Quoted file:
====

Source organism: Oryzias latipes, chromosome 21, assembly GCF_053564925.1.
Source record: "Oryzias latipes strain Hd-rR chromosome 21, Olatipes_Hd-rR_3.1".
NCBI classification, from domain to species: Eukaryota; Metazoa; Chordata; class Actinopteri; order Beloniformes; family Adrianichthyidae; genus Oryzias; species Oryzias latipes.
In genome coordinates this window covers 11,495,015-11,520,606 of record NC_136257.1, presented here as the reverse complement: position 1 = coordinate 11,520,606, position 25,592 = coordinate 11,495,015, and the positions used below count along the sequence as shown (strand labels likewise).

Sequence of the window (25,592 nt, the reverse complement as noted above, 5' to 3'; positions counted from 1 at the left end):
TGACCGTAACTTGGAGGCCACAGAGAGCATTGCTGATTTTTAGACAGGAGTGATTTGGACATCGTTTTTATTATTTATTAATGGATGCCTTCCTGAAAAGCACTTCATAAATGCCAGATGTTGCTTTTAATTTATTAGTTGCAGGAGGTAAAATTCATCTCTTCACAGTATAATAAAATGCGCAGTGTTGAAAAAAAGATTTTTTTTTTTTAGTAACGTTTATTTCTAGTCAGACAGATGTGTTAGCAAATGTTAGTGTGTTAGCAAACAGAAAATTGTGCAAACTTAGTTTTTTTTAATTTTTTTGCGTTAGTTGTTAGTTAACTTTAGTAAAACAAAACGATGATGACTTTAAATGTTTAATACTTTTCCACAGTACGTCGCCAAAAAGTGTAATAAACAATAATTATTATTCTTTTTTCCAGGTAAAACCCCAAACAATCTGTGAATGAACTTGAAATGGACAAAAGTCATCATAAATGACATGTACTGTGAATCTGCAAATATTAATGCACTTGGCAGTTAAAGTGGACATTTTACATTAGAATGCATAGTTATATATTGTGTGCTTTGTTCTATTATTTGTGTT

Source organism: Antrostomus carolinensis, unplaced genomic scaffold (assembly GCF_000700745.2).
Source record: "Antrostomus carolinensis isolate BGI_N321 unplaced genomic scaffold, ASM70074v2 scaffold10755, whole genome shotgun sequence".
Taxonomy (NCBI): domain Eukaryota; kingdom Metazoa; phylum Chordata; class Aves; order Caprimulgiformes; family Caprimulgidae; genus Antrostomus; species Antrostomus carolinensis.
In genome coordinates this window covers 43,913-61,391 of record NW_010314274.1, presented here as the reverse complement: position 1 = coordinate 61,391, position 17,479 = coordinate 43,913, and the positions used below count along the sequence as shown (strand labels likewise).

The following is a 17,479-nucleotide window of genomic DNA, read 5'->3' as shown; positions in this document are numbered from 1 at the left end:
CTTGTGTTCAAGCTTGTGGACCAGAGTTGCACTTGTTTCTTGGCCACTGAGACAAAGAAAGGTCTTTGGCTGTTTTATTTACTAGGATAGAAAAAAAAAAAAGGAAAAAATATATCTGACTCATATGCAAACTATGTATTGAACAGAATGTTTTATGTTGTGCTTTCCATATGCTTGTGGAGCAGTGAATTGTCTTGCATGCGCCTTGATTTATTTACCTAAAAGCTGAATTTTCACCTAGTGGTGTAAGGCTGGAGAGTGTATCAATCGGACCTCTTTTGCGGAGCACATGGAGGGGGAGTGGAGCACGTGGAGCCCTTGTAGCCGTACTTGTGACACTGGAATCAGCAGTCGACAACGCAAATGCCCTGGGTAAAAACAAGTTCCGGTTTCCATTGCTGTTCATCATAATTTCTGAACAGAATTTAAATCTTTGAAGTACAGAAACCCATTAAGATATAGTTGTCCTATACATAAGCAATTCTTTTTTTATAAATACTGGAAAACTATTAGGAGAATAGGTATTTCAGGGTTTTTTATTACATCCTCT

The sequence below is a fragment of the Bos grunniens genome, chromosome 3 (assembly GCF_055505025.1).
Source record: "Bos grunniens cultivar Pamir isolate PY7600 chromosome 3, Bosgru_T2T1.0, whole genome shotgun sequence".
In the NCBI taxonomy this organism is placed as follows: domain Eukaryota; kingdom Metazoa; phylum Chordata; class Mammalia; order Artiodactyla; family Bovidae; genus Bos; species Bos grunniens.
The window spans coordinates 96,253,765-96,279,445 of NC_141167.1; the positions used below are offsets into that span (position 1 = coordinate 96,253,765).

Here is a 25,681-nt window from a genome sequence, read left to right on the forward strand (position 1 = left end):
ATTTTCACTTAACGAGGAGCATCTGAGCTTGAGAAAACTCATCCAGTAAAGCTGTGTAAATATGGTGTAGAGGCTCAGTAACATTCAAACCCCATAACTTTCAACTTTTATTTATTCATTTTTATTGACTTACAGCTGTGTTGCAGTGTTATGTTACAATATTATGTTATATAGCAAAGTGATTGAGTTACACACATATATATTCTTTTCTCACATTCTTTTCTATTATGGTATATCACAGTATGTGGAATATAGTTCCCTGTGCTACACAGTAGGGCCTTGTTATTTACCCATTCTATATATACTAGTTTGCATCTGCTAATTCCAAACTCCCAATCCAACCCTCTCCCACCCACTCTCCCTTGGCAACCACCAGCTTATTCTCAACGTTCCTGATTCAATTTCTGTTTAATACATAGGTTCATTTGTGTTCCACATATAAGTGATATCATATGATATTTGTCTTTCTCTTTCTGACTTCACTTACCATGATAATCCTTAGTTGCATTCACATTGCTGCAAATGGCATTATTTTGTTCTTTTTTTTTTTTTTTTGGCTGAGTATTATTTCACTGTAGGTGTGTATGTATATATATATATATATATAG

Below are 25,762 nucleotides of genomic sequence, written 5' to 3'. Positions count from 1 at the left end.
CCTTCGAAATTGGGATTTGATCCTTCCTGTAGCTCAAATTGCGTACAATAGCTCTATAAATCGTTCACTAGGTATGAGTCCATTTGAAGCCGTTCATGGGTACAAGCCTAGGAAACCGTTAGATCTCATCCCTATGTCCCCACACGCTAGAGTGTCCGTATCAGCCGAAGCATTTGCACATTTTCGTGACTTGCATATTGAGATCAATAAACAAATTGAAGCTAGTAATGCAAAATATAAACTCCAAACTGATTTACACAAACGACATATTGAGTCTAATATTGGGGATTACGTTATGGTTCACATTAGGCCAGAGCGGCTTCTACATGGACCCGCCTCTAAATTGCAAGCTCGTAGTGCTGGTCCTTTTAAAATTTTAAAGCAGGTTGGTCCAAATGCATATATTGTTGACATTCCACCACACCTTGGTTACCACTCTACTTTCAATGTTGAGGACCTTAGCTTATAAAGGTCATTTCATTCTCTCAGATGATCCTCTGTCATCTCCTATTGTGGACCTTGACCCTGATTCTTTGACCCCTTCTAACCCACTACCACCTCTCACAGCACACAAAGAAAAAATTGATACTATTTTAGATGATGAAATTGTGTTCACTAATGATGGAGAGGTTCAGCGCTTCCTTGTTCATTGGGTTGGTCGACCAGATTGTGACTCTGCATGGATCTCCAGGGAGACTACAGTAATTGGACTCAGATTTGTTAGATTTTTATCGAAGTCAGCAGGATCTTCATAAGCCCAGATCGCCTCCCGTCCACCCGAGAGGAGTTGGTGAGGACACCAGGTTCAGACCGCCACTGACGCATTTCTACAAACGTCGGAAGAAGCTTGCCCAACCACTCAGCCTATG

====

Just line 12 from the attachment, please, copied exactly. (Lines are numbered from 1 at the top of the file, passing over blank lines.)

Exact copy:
CTTGTGTTCAAGCTTGTGGACCAGAGTTGCACTTGTTTCTTGGCCACTGAGACAAAGAAAGGTCTTTGGCTGTTTTATTTACTAGGATAGAAAAAAAAAAAAGGAAAAAATATATCTGACTCATATGCAAACTATGTATTGAACAGAATGTTTTATGTTGTGCTTTCCATATGCTTGTGGAGCAGTGAATTGTCTTGCATGCGCCTTGATTTATTTACCTAAAAGCTGAATTTTCACCTAGTGGTGTAAGGCTGGAGAGTGTATCAATCGGACCTCTTTTGCGGAGCACATGGAGGGGGAGTGGAGCACGTGGAGCCCTTGTAGCCGTACTTGTGACACTGGAATCAGCAGTCGACAACGCAAATGCCCTGGGTAAAAACAAGTTCCGGTTTCCATTGCTGTTCATCATAATTTCTGAACAGAATTTAAATCTTTGAAGTACAGAAACCCATTAAGATATAGTTGTCCTATACATAAGCAATTCTTTTTTTATAAATACTGGAAAACTATTAGGAGAATAGGTATTTCAGGGTTTTTTATTACATCCTCT